This summer, President Trump discovered a new tool to conscript into his fight to win re-election: the country’s war against COVID-19. Trump has embarked on an unprecedented campaign to use the infrastructure the country has developed to fight the virus in service of his own re-election.
It is no small irony that Trump is trying to turn the pandemic to his political benefit, having epically downplayed the virus and spectacularly bungled the initial and the ongoing responses. Despite, or maybe because of, the death of more than 180,000 Americans, Trump still seems determined to turn the pandemic to his political advantage.
But there is a consistency to the Trump response both initially and now: it is focused on his political needs, not the exigencies of public health, science, or the sick and dying.
The steps Trump has taken fit a pattern in which through bluster and misconduct, the President and his allies are turning tools meant to fight the disease into a way of fighting the PR problem of the disease, ensuring that there appear to be fewer cases than there are while raising fears about a vaccine being delivered before it’s ready.
HHS Spokesman Michael Caputo told TPM in a statement that “doctors and data are driving the development of all COVID-19 countermeasures.”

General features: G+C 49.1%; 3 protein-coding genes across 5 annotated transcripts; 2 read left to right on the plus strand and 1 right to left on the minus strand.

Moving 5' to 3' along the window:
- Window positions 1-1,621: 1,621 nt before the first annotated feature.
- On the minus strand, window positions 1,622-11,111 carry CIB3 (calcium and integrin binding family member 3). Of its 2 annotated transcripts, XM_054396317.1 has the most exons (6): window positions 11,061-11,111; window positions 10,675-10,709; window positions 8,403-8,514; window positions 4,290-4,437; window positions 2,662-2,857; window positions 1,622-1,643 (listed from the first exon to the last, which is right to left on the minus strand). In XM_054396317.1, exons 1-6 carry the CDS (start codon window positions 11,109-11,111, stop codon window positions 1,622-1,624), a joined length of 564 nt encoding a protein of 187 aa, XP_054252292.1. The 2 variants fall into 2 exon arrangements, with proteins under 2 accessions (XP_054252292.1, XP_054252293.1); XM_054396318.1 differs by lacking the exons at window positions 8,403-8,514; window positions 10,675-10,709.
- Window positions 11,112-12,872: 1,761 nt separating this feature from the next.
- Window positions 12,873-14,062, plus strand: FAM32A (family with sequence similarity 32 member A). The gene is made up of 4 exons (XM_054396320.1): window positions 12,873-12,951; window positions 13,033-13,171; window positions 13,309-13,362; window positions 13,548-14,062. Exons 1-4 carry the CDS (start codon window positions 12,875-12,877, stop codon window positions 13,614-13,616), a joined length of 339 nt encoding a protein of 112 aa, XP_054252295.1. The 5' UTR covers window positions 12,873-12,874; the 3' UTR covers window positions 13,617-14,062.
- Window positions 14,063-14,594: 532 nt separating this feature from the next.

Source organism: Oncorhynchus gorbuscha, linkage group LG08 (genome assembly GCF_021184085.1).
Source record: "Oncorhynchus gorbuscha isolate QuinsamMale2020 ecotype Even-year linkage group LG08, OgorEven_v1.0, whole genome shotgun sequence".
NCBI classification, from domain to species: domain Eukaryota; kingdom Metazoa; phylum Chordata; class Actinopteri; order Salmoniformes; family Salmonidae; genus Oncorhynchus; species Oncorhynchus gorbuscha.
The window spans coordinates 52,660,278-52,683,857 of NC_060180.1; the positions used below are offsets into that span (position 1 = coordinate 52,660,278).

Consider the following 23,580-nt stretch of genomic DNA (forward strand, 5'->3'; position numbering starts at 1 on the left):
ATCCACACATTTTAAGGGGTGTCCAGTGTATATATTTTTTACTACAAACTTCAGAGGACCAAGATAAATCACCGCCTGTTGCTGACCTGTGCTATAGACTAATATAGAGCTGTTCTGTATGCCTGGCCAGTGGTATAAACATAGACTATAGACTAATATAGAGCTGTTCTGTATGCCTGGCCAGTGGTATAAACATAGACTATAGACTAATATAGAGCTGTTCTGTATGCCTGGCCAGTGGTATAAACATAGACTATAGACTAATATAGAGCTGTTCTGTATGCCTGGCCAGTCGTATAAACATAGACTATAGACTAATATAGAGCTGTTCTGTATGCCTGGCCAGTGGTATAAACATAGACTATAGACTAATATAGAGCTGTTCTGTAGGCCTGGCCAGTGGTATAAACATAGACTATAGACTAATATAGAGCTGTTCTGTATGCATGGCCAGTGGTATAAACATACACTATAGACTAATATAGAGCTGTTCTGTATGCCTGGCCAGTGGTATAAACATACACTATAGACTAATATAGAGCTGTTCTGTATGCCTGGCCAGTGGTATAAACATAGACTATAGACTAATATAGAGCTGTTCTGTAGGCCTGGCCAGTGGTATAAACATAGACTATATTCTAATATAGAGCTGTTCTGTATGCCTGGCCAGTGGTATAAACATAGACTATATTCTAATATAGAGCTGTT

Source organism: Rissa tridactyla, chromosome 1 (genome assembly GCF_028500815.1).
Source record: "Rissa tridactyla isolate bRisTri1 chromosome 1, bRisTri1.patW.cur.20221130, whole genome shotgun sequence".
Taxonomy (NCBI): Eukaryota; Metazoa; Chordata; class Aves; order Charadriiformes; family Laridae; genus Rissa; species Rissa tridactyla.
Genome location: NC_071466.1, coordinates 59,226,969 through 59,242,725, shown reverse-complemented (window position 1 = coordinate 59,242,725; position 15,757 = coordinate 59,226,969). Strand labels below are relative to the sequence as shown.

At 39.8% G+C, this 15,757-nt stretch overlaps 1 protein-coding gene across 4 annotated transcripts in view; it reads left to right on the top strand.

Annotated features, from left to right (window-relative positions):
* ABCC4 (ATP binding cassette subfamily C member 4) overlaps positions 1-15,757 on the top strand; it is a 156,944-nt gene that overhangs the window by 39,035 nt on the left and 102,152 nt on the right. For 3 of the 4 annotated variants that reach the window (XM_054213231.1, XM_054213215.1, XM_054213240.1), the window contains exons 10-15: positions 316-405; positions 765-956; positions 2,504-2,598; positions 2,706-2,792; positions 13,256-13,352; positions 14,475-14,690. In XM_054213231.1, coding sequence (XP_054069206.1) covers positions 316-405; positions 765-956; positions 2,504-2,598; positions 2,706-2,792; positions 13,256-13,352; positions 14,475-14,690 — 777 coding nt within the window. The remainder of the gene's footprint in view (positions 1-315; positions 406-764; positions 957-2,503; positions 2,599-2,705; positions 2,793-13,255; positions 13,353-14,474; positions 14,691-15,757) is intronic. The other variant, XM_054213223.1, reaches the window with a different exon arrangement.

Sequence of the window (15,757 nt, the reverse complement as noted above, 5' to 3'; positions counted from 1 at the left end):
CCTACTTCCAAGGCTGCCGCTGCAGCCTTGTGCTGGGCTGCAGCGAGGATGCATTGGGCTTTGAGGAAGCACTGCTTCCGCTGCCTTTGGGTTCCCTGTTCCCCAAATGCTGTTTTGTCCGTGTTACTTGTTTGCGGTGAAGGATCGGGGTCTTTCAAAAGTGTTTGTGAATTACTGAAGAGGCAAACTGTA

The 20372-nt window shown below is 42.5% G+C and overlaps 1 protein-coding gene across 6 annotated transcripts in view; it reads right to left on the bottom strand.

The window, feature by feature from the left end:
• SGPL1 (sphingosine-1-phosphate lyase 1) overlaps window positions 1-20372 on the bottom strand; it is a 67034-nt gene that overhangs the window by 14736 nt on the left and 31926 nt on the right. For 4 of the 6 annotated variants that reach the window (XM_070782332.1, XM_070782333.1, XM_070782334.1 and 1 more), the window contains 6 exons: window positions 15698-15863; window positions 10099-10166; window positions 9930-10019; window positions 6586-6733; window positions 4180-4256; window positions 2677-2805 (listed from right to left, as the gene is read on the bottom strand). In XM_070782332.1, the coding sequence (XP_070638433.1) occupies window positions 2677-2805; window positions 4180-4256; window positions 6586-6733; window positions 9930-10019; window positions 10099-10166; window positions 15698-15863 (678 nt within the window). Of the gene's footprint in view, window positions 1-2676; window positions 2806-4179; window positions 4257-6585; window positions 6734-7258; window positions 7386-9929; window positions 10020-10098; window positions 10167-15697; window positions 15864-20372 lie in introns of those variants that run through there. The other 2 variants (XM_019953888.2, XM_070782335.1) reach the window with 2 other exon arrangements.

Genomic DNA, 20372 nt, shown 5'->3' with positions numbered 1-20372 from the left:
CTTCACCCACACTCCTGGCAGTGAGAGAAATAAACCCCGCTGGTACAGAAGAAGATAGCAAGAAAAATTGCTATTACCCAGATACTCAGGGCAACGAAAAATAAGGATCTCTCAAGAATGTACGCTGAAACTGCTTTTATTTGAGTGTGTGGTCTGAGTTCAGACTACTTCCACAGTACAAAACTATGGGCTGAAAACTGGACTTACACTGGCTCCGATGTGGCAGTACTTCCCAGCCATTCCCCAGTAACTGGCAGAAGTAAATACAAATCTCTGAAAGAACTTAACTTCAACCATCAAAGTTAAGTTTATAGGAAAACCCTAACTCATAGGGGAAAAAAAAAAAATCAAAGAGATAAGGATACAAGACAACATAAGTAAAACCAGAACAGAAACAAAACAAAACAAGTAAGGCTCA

“Everybody at H.H.S. hopes Operation Warp Speed will achieve 300 million doses of a safe and effective COVID-19 vaccine for Americans by January 2021,” he said, adding that “I have never heard mention of any other timeline.”
Artificially Lowering Case Counts
Last week, Dr. Tony Fauci had the unpleasant experience of having a key decision made for him while he was unconscious.
Fauci was undergoing surgery for a polyp on his vocal cords last Thursday, as the Trump administration’s coronavirus task force met to approve a serious change to its testing guidance. No longer would the administration recommend testing everyone who has been exposed to someone positive for the virus; now, the Trump administration says that testing for those who have been exposed to the virus, but lack symptoms, is not recommended.
Critics immediately accused the Trump administration of trying to tamp down on testing. The move reportedly came from the “top down,” without clear evidence for why.
Even HHS Assistant Secretary for Health Adm. Brett Giroir would not deny that the policy would reduce testing volume when asked directly on a Wednesday call with reporters; all he had to say was that, “conceptually, we believe there should be more testing.”
The effect of the policy will be to lower case counts.
Adrianne Casalotti, chief of government and public affairs for the National Association of County and City Health Officials, slammed the “politicization of public health,” saying that the policy effectively puts local officials and doctors in a position to contradict the federal government if they want to practice good public health.
“By removing the national recommendation and putting the decision-making squarely on individual leaders, it allows for skeptical elected officials and members of the public to again blame the individual public health leader who is simply trying to protect their health and safety,” Casalotti said in a statement.